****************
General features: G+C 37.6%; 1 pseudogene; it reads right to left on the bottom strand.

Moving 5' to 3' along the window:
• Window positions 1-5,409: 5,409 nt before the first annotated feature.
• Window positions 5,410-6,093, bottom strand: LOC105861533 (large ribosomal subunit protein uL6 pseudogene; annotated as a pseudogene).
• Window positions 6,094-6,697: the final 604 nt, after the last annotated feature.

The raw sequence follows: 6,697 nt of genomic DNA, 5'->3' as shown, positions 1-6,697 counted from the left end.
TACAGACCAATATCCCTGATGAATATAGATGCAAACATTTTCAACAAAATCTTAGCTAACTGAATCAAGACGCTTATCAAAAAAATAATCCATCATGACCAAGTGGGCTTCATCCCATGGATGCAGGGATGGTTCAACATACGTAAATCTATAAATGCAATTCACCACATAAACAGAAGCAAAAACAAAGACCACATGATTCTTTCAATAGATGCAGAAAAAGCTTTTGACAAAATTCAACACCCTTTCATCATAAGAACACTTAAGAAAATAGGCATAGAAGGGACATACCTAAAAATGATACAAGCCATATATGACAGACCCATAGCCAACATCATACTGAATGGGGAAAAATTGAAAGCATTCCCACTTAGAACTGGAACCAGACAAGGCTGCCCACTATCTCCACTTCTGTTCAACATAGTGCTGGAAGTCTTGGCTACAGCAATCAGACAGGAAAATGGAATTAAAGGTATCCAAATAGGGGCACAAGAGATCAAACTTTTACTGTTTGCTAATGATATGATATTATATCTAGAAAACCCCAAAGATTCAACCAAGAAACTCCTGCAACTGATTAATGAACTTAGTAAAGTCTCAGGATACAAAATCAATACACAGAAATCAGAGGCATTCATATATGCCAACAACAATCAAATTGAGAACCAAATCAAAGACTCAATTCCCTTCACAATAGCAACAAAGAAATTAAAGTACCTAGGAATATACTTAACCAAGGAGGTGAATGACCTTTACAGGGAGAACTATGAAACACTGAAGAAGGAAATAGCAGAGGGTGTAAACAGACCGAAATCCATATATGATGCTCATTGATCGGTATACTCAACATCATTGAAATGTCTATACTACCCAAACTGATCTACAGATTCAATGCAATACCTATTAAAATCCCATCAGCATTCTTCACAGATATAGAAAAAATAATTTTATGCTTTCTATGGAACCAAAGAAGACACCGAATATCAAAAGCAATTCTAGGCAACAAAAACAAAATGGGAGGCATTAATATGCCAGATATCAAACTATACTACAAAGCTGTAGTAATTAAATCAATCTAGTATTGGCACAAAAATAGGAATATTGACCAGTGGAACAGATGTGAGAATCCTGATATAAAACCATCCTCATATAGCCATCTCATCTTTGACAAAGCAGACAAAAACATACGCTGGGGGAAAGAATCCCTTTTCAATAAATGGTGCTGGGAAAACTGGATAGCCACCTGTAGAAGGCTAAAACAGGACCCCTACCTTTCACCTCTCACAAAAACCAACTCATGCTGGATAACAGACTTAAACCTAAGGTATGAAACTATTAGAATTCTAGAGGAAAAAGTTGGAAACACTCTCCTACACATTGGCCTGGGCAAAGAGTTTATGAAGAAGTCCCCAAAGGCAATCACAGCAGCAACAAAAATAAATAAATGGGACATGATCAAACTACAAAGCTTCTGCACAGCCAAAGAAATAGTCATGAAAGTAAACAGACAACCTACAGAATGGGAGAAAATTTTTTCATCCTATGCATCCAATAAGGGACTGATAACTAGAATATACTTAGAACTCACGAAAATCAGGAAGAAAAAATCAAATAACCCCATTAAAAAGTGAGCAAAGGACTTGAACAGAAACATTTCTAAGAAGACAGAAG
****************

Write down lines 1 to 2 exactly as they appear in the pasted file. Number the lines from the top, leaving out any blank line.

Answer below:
General features: G+C 37.6%; 1 pseudogene; it reads right to left on the bottom strand.

Moving 5' to 3' along the window: